Jean André Rixens: The Death of Cleopatra This process becomes even more evident with the painting by Jean André Rixens. Here the voluptuous naked body of a woman is presented and superb illuminated. With the popular orientalism to that time exotic dreams had become a great fashion. Cleopatra appears as an odalisque, as a white harem slave.
The historically strange, which had been largely ignored in the 18th Century, is now a necessary decorative accessory.

Hans Makart: The Death of Cleopatra (1875) and Cleopatra Hunting on the Nile (1876)

Hans Makart: The Death of Cleopatra Hans Makart: Cleopatra Hunting on the Nile

Makart's paintings are looking almost like a regress onto Baroque, where he also found his artistic patterns. But regarding the decoration he makes reasonable efforts for some historical accuracy, but else the paintings are dominated by the grand gestures, or just the spectacle.

Frank Bernard Dicksee: Cleopatra (1876) and Lawrence Alma-Tadema: Antony and Cleopatra (1885)

Frank Bernard Dicksee: Cleopatra Alma-Tadema: Antony and Cleopatra

Dicksee and Alma-Tadema show Cleopatra as a beautiful, confident ruler. Certainly somehow lascivious, but they omit the then almost obligatory nudity. In addition, both waive the oriental exotic decoration in favour of a historically more correct Hellenistic outfit.

Alexandre Cabanel: Cleopatra Testing Poisons on Condemned Prisoners (1887)

Alexandre Cabanel: Cleopatra Testing Poisons on Condemned Prisoners On Cabanel's painting again dominates the spectacle. The beautiful but cruel Cleopatra is now studying cold and impassively the effect of poison on some poor prisoners. The painter also makes great efforts with the exotic dress and the Egyptian architecture in the background, which he probably knew by the then very popular prints of the paintings by David Roberts.

Frederick Arthur Bridgman: Cleopatra on the Terraces of Philae (1896)

Frederick Arthur Bridgman: Cleopatra on the Terraces of Philae For Bridgman architecture plays a similarly important role. To which he added light and landscape. Bridgman himself had traveled in Egypt and used his impressions to a series of paintings - only partially with historic motifs. Cleopatra is no longer so important. She is merely a pretext to present a beautiful woman in front of an Egyptian backdrop.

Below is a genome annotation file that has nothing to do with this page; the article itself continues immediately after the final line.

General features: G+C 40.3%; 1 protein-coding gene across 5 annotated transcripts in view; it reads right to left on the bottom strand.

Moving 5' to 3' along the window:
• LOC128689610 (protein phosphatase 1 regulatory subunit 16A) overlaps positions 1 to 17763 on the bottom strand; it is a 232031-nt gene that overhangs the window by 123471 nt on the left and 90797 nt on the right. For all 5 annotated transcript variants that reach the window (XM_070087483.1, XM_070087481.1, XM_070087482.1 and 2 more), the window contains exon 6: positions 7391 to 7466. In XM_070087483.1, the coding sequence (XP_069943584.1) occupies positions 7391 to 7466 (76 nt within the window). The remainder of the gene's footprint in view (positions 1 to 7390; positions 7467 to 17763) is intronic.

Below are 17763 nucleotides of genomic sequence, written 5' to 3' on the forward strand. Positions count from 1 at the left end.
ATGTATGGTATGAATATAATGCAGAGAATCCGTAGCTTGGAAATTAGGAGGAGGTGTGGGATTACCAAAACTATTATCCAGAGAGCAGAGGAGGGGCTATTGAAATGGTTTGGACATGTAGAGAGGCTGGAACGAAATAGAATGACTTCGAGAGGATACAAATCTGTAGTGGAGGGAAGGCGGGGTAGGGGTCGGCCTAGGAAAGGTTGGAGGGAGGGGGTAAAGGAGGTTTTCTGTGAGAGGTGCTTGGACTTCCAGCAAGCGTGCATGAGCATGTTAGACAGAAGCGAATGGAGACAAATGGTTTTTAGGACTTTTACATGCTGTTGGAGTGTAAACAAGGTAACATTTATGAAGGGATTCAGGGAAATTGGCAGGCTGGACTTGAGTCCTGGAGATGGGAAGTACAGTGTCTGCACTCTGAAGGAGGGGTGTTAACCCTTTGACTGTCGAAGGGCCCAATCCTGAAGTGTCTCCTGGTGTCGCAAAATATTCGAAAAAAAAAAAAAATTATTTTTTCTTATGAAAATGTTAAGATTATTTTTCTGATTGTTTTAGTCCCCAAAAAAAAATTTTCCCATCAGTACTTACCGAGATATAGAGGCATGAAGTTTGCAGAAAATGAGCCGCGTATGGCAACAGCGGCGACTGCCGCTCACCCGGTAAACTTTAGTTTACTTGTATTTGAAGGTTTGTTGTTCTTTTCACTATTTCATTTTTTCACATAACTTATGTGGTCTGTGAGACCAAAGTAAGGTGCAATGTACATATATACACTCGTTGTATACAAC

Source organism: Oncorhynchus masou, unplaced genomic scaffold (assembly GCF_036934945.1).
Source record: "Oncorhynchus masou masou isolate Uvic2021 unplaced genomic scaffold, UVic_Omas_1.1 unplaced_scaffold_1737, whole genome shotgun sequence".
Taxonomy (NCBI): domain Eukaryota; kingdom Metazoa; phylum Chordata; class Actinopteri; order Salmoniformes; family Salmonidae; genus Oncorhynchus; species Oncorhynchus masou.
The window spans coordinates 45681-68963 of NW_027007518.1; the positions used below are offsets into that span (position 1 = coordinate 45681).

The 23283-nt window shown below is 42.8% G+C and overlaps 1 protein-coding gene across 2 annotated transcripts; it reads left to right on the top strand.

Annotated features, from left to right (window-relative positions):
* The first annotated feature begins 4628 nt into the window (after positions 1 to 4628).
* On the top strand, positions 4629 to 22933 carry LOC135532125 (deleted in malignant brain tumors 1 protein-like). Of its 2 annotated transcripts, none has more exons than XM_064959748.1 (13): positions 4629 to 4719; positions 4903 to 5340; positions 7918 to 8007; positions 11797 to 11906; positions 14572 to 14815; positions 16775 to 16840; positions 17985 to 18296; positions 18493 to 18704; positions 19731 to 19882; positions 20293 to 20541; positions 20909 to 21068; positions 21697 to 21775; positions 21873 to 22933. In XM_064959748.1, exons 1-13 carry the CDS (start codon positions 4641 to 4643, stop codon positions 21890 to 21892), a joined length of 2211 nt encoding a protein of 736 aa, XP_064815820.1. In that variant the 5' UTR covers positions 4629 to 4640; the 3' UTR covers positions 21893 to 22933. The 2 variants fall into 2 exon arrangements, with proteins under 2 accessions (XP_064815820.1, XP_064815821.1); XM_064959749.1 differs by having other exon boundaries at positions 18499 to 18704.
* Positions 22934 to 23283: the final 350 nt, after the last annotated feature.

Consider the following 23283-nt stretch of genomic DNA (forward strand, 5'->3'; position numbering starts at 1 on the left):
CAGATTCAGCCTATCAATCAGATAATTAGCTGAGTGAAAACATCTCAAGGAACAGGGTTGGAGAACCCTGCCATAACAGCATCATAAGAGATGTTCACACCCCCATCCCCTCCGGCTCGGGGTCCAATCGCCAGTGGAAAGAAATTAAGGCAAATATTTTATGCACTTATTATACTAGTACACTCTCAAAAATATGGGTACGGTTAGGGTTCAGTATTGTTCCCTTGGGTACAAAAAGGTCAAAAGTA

We can therefore state that the exotic oriental decoration, which started in the middle of the 19th Century, became increasingly until it evolved to the main purpose.

Gyula Benczúr: The Death of Cleopatra (1911)

Gyula Benczúr: The Death of Cleopatra Especially in this context, the painting of Gyula Benczúr is impressive. He returns not only to the traditional (baroque) pose, but shows as the only artist an older suffering woman.

Art Deco

With the success of modern art there came actually also the end of history painting. No artist could any longer pretend to show how Cleopatra has been. The response of the Art Deco was therefore to use history as a sign, a symbol. Cleopatra was transformed from a historical figure into a mirror image of the seductive woman in the roaring twenties, the timeless femme fatale.

Joseph Christian Leyendecker: Cleopatra Rolf Armstrong: Cleopatra Henry Clive: Cleopatra

Art Deco Cleopatras by Joseph Christian Leyendecker (1920s), Rolf Armstrong (1939) and Henry Clive c.1946.


The real heir of history painting became the cinema. And if you look at the representations of Cleopatra in the movies, you recognize immediately how much these pictures have been influenced by the history painting mostly of the 19th century.

Theda Bara as Cleopatra Theda Bara as Cleopatra in 1917.

Claudette Colbert as Cleopatra Claudette Colbert as Cleopatra Claudette Colbert as Cleopatra in 1934.

Vivien Leigh as Cleopatra Liz Taylor as Cleopatra Vivien Leigh as Cleopatra in 1945 and Liz Taylor in 1963.

Leonor Varela as Cleopatra Monica Bellucci as Cleopatra Leonor Varela as Cleopatra in 1999 and Monica Bellucci in 2002.